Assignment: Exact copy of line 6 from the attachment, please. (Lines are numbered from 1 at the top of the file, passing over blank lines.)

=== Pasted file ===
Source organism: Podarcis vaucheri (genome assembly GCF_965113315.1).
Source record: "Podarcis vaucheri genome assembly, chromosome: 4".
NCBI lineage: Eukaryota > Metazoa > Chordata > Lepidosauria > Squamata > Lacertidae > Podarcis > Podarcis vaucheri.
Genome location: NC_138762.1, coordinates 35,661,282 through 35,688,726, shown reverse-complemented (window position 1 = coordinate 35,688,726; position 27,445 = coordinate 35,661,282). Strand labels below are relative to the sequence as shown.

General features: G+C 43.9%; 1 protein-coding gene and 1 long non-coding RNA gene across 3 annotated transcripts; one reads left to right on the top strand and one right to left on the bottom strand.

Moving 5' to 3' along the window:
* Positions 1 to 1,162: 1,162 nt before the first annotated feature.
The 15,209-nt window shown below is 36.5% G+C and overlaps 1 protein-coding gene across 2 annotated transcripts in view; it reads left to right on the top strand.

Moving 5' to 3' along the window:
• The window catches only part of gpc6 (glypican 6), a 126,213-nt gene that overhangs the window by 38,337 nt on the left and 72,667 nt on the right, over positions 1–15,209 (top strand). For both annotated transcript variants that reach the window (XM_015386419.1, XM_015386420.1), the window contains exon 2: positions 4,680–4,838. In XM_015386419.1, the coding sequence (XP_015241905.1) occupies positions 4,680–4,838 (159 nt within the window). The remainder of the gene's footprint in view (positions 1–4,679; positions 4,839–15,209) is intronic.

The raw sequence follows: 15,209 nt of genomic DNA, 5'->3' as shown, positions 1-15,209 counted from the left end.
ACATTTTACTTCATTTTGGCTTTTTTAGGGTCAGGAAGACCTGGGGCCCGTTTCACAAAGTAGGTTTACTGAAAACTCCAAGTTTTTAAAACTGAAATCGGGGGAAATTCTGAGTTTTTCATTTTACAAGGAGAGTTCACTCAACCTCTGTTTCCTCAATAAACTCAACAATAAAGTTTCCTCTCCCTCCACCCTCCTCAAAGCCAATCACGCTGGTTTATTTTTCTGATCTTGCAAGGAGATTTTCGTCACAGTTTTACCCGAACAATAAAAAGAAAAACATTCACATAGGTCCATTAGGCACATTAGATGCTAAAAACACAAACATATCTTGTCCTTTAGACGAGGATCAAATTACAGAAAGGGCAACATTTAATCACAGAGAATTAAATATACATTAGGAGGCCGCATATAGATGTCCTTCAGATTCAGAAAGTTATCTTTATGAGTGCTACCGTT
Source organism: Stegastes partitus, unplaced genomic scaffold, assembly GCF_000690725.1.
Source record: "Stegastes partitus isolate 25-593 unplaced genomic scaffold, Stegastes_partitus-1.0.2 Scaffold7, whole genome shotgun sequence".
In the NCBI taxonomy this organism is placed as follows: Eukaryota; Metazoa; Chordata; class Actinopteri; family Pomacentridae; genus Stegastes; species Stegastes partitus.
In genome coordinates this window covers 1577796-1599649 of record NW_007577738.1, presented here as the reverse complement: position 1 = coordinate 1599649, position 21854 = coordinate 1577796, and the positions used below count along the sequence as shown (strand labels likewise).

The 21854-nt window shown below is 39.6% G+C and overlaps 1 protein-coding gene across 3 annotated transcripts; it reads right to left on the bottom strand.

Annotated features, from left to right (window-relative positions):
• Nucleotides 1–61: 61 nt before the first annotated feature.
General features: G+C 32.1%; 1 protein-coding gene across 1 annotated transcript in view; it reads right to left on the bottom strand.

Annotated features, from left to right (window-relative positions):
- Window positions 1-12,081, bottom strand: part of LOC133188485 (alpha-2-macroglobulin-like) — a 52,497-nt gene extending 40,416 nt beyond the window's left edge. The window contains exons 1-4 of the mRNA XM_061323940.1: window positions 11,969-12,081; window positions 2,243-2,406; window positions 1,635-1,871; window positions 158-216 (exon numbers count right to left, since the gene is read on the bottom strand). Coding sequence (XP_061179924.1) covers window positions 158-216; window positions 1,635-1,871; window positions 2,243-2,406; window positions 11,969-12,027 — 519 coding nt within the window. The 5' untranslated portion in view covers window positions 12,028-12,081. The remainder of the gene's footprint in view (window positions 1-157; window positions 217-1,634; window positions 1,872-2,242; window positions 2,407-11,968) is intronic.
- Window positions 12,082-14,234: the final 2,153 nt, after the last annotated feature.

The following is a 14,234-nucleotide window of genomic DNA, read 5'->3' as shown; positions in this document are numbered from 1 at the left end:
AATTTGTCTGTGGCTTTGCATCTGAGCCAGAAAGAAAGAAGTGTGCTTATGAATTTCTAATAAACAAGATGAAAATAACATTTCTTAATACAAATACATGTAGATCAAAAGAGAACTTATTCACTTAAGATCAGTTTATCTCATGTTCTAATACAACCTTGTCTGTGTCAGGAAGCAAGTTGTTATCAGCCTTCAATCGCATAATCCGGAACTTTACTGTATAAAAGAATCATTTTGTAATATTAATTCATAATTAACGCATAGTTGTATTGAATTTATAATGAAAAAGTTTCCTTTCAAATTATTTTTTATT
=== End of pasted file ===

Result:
Moving 5' to 3' along the window: